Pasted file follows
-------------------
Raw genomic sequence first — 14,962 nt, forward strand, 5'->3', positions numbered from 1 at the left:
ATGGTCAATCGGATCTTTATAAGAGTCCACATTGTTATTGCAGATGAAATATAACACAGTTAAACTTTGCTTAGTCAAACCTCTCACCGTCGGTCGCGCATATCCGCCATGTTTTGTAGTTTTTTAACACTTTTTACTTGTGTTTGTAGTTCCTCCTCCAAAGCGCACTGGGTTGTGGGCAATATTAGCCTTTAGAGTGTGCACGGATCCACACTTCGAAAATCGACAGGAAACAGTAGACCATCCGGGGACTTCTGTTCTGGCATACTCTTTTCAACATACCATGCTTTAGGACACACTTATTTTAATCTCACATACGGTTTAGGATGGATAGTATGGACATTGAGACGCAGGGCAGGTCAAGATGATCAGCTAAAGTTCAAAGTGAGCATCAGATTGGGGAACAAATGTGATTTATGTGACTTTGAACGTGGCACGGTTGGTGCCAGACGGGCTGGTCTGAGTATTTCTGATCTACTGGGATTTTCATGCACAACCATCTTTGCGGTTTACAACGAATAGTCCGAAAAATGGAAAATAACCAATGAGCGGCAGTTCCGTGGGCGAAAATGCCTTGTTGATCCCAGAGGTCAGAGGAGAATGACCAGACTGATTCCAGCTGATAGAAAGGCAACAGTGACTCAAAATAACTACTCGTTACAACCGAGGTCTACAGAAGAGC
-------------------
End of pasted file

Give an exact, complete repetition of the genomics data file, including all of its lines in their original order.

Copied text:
Raw genomic sequence first — 14,962 nt, forward strand, 5'->3', positions numbered from 1 at the left:
ATGGTCAATCGGATCTTTATAAGAGTCCACATTGTTATTGCAGATGAAATATAACACAGTTAAACTTTGCTTAGTCAAACCTCTCACCGTCGGTCGCGCATATCCGCCATGTTTTGTAGTTTTTTAACACTTTTTACTTGTGTTTGTAGTTCCTCCTCCAAAGCGCACTGGGTTGTGGGCAATATTAGCCTTTAGAGTGTGCACGGATCCACACTTCGAAAATCGACAGGAAACAGTAGACCATCCGGGGACTTCTGTTCTGGCATACTCTTTTCAACATACCATGCTTTAGGACACACTTATTTTAATCTCACATACGGTTTAGGATGGATAGTATGGACATTGAGACGCAGGGCAGGTCAAGATGATCAGCTAAAGTTCAAAGTGAGCATCAGATTGGGGAACAAATGTGATTTATGTGACTTTGAACGTGGCACGGTTGGTGCCAGACGGGCTGGTCTGAGTATTTCTGATCTACTGGGATTTTCATGCACAACCATCTTTGCGGTTTACAACGAATAGTCCGAAAAATGGAAAATAACCAATGAGCGGCAGTTCCGTGGGCGAAAATGCCTTGTTGATCCCAGAGGTCAGAGGAGAATGACCAGACTGATTCCAGCTGATAGAAAGGCAACAGTGACTCAAAATAACTACTCGTTACAACCGAGGTCTACAGAAGAGC